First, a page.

Whether you’ve just started playing guitar or you’ve been at it for years, you probably want to get the most out of each practice session. The power of preparation can’t be overestimated! Start setting the stage for success by creating a physical space that supports your commitment.
The great thing about the guitar is that you can take it with you wherever you go. All you need is a place to sit comfortably while holding your guitar correctly. But this advantage can become a liability if it enables you to avoid creating the optimal space for daily practice. A little time and planning can go a long way toward crafting an environment that enables satisfying and successful learning and playing.
You don’t need much room for your practice, but you do need a designated area where you feel comfortable. Your space should be private, so you’ll be able to concentrate without any concern for how you might sound to someone else. Practice is a whole different thing than performing. You need to feel free to repeat passages ad nauseum and make mistakes boldly!
If you share a living space with someone else, you may need to collaborate on ways to keep your sounds to yourself. If you’re playing a classical guitar (nylon string), you’ll probably do fine by being in a separate room with the door closed. But you’ll need an extra layer of sound protection if you’re playing a larger guitar with steel strings, or if you play an electric guitar through an amplifier.
If your housemate is amenable to listening to music, books, or podcasts through headphones when they’re home during your practice time, your problems are solved! But that’s not always necessary if you typically play using amplification because you can use your own headphones! I use the Fender Mustang headphone amp and find it really satisfying for most sessions. When I want to sing or play backing tracks through my amplifier, though, I still appreciate my husband using his headphones.
Furnish your space with an armless chair or stool that enables you to hold the guitar correctly and without tension. I use an armless office chair, which I can set at a height that allows me to have my feet flat on the floor and enables me to swivel between metronome, music stand, recording devices, and, in my case, students.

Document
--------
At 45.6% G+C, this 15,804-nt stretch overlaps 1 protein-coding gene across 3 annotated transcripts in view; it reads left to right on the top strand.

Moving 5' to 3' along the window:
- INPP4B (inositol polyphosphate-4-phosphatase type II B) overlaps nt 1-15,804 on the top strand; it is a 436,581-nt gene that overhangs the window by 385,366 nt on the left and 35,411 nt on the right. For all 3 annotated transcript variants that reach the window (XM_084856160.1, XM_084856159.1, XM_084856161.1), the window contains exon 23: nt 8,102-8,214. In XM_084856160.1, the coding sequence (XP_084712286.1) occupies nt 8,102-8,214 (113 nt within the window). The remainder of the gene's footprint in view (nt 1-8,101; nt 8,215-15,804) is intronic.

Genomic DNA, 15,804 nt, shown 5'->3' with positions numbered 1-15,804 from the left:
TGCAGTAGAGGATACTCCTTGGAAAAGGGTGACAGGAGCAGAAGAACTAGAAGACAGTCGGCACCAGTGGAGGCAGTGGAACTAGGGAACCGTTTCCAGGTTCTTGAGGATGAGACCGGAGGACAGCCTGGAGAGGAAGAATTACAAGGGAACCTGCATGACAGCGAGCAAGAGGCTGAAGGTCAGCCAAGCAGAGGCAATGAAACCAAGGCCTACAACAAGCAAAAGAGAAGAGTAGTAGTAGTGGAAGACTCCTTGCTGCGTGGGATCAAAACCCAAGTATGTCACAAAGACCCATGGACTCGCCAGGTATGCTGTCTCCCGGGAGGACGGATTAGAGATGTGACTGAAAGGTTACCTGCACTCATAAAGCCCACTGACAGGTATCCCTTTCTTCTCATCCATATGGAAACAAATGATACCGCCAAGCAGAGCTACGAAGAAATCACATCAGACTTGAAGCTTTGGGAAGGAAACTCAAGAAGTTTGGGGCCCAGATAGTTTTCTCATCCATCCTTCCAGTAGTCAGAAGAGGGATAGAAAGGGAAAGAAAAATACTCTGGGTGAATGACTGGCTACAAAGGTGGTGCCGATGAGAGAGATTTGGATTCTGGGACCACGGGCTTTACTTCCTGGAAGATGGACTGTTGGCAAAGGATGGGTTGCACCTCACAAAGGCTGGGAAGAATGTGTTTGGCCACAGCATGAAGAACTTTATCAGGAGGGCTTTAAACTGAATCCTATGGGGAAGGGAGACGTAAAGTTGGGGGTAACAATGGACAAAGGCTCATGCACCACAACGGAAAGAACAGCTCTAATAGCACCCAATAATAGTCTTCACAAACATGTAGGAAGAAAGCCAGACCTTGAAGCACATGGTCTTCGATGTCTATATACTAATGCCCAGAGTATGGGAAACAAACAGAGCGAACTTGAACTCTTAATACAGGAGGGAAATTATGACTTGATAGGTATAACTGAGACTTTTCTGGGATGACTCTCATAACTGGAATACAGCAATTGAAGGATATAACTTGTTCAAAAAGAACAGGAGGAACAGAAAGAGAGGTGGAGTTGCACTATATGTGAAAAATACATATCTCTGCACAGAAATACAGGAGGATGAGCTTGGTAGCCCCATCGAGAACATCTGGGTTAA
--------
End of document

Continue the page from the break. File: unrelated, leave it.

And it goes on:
Increase your desire to practice and enhance your overall experience by making your practice space pleasant. Furnish it with fresh flowers or plants, pleasing or inspiring artwork, and aromas that contribute to calmness, energy, and focus.
You’ll want to be able to easily reach a capo, a metronome, picks, extra strings, instructional books, paper, pencil, your guitar journal, and the recording device of your choice. You’ll also need a device to use for listening to or watching audio files or videos of the songs you’re working on. If you use your phone to access a metronome app or watch YouTube videos, avoid getting distracted by texts or emails. Make a commitment to stay focused during your precious practice time!
Once you’ve shut out the physical world, you’ll still need to corral your thoughts. Make a point of clearing your mind when you enter the practice room and perform a repeat clearing after any mentally intense periods. Pause, shake out your hands, take a deep breath, and release all thoughts. Sit in this empty state for as little as 10 seconds or up to five minutes. When you start again you may be surprised by how relaxed and productive you are!
Creating an optimal emotional state for practice can be tricky. Who knows what emotions you’ll experience on any given day? Fortunately, you don’t need to anticipate or control your emotions, because as you engage with your guitar, they will almost certainly shift.
Keeping this in mind can help you avoid the trap of avoiding your guitar until you feel like practicing. Truthfully, the best time to practice your guitar is often when you feel like it the least. After a few times of stepping into practice when your heart’s not in it, you’ll probably begin to look forward to practice as a way to balance or soothe a challenging or unpleasant emotional state.
Further read, CAN THERE EVER BE ENOUGH TIME FOR WHAT YOU WANT?
What furnishings or accessories do you find inspiring in your practice area? Can you be sufficiently assertive in claiming privacy in your guitar time? What songs tend to shift your mood the most?